We slept together on a classroom floor for a week, and it turned out to be the best accommodation we could have chosen.
The school is beautiful. Built on the shores of a beautiful lake over which the sun rose gold every morning. We did not have showers, but the Queens University students in the teachers' residence just down the road, gave us an hour a day in which those of us desperate to have a shower could share theirs, otherwise the girls and boys washrooms or the lake, or the showers at the community centre worked well.
The school is named after Chief Missabay, in the photo below from the Archives of Ontario. He was a respected leader in the community in the early part of the last century, and it was an honour to stay in a place named for him.
Archives of Ontario
"Missabay, the recognized chief of the band, then spoke, expressing the fear of the Indians that, if they signed the treaty, they would be compelled to reside upon the reserve to be set apart for them, and would be deprived of the fishing and hunting privileges which they now enjoy." Commissioners Report, Osnaburgh House, July 1905.
We set up our supplies in the school kitchen and got organized, and had our first visit, from Pastor Mervin Masakeyash, who was part of our team for the week, along with two youth from the community.
The school is a hub of activity, with custodial staff arriving in the morning as early as 6.00 a.m. and people coming and going to use the wireless internet. Because we were there we had a chance to meet people and form relationships with Marita, Kendra, Josie, Mary, Donnie, Isaiah, Desiree, Savannah, Jeff, little Tameeka, Ishmael and Salvator, Bitubin, and others. We even had visits from four legged friends.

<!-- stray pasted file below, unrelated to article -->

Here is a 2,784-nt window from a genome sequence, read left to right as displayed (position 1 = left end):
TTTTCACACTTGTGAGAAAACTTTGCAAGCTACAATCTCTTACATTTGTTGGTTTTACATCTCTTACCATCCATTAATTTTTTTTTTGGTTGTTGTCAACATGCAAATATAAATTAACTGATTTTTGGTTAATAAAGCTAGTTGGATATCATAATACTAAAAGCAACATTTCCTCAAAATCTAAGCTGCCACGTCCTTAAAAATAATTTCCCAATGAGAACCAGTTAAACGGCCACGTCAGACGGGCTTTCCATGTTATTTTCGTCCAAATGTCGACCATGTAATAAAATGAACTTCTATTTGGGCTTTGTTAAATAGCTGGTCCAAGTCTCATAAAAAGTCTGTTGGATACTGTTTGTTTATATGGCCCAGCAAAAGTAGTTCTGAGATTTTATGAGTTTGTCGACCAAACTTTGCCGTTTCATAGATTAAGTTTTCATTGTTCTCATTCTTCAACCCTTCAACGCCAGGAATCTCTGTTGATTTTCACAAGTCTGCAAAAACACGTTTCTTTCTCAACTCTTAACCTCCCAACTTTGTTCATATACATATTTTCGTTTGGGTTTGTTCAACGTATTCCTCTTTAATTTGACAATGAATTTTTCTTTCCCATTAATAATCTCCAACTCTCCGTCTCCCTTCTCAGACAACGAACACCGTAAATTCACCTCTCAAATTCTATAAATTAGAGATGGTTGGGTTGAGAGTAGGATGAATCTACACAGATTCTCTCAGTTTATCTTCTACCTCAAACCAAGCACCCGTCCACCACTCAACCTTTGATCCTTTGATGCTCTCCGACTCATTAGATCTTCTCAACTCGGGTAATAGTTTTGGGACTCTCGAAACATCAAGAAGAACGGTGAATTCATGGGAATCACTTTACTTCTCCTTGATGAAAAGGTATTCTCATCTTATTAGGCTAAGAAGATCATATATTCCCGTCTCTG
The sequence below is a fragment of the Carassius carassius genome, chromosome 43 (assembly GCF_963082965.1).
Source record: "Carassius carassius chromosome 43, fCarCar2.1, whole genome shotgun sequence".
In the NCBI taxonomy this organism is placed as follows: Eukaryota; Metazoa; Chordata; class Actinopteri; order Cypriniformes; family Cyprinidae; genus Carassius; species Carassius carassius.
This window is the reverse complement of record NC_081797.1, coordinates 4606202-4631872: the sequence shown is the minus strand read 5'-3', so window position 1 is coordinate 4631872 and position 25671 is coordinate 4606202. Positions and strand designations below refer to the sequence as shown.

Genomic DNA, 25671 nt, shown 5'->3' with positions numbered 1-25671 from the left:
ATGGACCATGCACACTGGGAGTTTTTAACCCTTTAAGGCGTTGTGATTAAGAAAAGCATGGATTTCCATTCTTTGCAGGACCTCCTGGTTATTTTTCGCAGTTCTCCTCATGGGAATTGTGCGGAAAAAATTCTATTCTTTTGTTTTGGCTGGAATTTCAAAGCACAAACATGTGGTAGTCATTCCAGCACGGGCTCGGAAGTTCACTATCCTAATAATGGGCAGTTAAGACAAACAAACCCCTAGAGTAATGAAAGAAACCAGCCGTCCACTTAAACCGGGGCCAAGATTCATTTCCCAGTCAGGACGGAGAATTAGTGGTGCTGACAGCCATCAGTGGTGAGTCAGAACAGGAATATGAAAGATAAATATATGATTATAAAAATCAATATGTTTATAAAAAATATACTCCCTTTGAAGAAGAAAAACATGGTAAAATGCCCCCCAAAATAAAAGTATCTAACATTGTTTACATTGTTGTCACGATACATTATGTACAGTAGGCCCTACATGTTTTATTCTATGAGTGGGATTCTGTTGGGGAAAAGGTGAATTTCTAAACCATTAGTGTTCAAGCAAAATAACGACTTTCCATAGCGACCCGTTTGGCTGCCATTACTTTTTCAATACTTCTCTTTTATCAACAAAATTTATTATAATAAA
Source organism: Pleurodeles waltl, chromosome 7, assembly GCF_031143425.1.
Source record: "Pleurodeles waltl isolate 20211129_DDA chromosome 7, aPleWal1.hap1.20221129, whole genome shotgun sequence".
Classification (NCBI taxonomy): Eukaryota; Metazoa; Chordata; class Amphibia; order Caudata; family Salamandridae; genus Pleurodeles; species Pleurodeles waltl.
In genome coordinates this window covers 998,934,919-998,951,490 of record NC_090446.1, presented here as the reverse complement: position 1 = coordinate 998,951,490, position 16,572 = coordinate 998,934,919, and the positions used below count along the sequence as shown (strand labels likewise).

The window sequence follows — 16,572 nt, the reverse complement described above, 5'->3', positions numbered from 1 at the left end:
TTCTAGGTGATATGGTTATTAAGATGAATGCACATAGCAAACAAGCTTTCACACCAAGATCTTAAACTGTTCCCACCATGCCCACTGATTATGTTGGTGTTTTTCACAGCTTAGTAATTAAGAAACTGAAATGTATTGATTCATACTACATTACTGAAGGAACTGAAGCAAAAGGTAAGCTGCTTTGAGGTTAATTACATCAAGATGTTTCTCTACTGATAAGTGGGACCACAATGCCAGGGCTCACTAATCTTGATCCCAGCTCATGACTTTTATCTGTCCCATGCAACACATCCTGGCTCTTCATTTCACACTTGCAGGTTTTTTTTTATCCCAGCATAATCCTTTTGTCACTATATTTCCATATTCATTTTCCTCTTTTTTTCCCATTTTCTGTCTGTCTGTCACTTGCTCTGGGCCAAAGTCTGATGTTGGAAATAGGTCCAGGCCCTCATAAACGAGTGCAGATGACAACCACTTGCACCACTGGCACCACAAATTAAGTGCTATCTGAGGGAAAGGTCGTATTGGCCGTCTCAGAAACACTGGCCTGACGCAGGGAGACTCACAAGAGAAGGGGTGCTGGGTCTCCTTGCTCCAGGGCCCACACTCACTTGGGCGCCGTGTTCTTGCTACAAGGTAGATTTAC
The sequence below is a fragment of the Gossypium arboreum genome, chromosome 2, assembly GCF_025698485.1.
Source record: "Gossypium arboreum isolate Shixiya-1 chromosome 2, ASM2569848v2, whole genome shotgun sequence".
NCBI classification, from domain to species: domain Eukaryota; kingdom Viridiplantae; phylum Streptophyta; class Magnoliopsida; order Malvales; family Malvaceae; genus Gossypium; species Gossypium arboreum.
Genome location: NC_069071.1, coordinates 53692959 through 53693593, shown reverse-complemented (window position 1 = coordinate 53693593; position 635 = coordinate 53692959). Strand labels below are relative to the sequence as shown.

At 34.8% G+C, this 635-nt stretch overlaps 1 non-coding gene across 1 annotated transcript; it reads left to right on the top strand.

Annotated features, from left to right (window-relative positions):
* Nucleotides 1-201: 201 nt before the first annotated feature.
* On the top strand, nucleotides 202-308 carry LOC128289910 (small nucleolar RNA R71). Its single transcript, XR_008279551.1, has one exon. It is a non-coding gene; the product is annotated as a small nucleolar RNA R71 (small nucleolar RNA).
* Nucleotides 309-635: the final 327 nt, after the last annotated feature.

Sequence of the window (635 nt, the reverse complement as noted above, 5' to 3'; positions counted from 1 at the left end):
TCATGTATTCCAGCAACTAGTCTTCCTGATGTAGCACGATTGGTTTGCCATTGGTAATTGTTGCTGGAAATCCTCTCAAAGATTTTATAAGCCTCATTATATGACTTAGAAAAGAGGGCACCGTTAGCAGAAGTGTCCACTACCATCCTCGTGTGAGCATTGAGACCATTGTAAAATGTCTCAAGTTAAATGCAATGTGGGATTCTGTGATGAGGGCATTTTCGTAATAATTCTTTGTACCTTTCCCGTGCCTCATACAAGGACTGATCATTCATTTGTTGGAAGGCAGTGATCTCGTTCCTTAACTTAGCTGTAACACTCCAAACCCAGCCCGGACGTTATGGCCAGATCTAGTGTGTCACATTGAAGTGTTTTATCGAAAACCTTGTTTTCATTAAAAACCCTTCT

Whenever we had a meal, we invited the people around at the time to join us. It was humbling to hear the stories shared and get to know some of the people we met on a level we would not have done otherwise. They were so gracious and easygoing in sharing their space with us. We settled into a rhythm, sharing our space with one another, too. For me solitude is almost as necessary as breathing and I sought out precious moments alone by rising ahead of the crowd.
We started each day with a short inspirational reading, a chapter from Proverbs and a prayer. And then we debriefed daily as a team so that we could learn from our mistakes and keep the lines of communication clear.
The school is built around a central circular meeting place, with corridors running off it. It is hung with colourful tapestries, and the walls are covered in historical black and white photographs of the community's earlier years. I loved looking at these photographs and the skilled art work in painting and needlework that surrounded us there.
And always we were drawn to the world outside that silently waited for our admiration. It was the perfect place to stay.